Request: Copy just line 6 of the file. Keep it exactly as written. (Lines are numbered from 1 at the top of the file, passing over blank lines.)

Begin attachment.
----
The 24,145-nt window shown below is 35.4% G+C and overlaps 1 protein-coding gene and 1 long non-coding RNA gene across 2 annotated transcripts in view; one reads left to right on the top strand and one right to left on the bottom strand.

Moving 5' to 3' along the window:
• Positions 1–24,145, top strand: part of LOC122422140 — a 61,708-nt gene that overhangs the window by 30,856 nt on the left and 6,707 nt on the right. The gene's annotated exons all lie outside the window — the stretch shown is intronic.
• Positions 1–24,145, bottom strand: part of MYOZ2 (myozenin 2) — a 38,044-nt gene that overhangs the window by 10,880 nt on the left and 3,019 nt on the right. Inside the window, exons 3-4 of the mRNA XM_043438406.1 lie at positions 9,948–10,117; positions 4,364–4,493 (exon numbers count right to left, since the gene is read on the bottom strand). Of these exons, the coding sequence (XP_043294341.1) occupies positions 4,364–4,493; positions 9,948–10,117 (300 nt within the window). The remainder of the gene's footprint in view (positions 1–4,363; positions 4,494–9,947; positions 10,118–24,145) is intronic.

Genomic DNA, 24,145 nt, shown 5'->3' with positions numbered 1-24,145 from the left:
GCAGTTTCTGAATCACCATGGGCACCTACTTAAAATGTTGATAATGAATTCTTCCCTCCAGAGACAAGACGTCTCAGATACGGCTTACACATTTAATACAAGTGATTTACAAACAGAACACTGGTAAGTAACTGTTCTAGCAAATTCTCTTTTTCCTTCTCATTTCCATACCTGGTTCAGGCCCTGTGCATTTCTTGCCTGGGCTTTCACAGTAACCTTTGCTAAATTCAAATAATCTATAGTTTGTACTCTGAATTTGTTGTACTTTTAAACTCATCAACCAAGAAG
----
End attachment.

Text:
GCAGTTTCTGAATCACCATGGGCACCTACTTAAAATGTTGATAATGAATTCTTCCCTCCAGAGACAAGACGTCTCAGATACGGCTTACACATTTAATACAAGTGATTTACAAACAGAACACTGGTAAGTAACTGTTCTAGCAAATTCTCTTTTTCCTTCTCATTTCCATACCTGGTTCAGGCCCTGTGCATTTCTTGCCTGGGCTTTCACAGTAACCTTTGCTAAATTCAAATAATCTATAGTTTGTACTCTGAATTTGTTGTACTTTTAAACTCATCAACCAAGAAG